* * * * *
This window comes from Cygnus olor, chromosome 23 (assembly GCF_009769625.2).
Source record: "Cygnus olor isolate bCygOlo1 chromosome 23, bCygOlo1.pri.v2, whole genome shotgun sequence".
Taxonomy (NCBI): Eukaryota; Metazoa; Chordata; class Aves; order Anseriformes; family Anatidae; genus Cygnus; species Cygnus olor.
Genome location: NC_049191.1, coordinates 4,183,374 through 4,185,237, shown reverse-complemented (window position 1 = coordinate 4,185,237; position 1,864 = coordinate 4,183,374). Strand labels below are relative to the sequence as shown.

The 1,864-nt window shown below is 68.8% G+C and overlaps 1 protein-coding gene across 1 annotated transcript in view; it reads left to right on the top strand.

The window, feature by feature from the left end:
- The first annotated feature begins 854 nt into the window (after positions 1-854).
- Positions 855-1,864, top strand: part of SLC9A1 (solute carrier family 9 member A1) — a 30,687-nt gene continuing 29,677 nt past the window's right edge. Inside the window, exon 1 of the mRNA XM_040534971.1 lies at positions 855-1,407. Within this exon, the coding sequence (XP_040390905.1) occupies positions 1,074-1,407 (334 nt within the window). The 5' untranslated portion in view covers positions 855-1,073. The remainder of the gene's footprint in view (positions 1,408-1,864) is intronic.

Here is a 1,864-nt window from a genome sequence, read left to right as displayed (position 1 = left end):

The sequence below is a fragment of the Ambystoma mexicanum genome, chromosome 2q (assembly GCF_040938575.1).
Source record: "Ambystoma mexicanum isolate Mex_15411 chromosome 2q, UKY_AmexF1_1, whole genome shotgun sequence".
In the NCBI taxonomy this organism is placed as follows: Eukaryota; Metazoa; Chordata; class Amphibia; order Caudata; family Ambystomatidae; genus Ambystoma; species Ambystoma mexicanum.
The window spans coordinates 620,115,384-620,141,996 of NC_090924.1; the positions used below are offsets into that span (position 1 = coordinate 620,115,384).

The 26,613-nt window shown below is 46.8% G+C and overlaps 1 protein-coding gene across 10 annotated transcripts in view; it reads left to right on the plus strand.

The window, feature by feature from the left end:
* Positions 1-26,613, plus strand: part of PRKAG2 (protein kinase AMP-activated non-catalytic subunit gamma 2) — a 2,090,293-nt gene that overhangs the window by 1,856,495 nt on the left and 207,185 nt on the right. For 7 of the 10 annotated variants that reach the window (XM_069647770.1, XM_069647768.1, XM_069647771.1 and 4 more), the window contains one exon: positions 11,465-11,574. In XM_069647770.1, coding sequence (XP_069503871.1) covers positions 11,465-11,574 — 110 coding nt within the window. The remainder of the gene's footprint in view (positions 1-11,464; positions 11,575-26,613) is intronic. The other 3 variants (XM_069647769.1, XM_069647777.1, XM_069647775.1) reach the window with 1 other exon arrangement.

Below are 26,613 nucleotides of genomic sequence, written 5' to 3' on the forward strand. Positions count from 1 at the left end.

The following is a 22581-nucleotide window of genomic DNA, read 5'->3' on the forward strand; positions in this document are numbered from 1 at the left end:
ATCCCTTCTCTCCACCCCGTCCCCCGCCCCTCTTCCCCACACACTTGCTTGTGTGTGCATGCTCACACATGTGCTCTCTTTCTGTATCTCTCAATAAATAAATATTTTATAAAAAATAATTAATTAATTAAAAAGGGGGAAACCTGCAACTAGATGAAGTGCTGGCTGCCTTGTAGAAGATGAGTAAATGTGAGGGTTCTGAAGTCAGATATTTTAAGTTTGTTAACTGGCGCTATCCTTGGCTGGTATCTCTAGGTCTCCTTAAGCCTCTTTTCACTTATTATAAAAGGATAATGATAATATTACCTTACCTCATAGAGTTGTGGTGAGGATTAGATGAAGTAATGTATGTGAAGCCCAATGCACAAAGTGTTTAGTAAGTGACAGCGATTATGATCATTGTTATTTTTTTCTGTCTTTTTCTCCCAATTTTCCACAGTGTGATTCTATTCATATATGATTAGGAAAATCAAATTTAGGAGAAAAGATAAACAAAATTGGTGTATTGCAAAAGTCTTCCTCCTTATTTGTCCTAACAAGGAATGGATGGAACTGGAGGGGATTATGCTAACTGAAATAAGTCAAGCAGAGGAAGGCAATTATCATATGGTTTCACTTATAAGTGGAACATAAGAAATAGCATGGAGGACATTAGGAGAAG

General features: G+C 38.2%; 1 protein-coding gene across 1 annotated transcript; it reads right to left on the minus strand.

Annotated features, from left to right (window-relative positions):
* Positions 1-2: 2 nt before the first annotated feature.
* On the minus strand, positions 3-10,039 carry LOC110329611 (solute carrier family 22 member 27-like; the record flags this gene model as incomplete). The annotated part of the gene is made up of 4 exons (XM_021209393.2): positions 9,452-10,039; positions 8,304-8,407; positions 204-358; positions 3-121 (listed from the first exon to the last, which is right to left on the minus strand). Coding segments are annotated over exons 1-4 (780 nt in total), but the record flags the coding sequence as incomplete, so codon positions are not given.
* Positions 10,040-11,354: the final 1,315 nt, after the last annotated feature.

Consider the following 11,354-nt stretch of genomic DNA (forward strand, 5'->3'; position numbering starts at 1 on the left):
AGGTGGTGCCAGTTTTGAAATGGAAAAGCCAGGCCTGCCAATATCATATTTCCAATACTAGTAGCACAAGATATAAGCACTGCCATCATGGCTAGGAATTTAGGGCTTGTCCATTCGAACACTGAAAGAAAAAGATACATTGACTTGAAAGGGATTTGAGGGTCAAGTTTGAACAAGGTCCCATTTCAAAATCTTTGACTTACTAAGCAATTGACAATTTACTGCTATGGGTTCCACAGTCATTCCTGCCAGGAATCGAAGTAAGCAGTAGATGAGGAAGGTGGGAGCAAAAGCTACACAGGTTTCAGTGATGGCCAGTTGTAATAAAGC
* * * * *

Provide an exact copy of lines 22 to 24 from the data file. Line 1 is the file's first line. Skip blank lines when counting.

* Positions 1-2: 2 nt before the first annotated feature.
* On the minus strand, positions 3-10,039 carry LOC110329611 (solute carrier family 22 member 27-like; the record flags this gene model as incomplete). The annotated part of the gene is made up of 4 exons (XM_021209393.2): positions 9,452-10,039; positions 8,304-8,407; positions 204-358; positions 3-121 (listed from the first exon to the last, which is right to left on the minus strand). Coding segments are annotated over exons 1-4 (780 nt in total), but the record flags the coding sequence as incomplete, so codon positions are not given.
* Positions 10,040-11,354: the final 1,315 nt, after the last annotated feature.